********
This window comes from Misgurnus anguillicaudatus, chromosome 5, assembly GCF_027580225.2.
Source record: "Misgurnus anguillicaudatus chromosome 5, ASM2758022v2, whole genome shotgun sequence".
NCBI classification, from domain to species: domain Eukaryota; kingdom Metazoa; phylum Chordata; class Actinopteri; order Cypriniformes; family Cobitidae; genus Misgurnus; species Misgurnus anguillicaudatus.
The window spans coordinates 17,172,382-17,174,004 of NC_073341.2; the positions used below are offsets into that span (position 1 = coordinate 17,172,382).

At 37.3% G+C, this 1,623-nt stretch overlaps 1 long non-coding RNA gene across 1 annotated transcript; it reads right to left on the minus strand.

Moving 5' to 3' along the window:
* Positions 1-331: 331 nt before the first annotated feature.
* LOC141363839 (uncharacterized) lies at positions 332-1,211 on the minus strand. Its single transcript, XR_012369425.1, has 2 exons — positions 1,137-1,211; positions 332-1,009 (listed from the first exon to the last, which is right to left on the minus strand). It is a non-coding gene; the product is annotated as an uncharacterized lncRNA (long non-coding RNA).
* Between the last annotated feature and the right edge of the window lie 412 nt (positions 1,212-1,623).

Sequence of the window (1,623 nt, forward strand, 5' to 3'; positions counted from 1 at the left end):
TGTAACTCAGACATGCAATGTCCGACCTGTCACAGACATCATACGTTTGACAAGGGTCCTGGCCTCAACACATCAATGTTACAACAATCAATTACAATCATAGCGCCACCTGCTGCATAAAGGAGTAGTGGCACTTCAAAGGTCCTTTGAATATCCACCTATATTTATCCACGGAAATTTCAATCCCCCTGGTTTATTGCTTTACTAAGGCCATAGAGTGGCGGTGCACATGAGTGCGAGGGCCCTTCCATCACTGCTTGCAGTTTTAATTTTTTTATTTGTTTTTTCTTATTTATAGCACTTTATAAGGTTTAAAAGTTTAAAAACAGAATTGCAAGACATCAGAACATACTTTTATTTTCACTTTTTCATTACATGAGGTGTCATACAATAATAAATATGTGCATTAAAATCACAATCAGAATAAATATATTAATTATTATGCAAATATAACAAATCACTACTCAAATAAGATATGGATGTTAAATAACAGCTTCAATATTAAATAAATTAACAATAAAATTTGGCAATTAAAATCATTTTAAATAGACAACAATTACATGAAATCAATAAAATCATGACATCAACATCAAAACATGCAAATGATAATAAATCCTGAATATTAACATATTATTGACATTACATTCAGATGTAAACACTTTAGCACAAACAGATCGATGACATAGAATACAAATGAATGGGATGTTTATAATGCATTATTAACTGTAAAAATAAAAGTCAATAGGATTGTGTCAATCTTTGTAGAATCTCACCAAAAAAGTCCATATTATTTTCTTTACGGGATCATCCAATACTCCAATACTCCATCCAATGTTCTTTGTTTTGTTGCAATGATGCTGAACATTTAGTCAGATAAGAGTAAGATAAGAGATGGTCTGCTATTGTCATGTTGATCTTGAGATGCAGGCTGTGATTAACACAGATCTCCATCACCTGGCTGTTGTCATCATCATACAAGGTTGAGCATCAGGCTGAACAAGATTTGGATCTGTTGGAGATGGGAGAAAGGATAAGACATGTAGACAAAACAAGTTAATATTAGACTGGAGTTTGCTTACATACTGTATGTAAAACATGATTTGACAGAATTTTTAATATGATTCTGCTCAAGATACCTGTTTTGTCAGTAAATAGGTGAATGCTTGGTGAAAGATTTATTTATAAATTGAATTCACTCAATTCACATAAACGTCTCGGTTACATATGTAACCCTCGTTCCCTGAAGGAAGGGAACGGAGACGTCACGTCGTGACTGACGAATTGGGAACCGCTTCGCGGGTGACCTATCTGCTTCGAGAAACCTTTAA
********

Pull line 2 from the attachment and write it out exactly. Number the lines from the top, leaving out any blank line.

Source record: "Misgurnus anguillicaudatus chromosome 5, ASM2758022v2, whole genome shotgun sequence".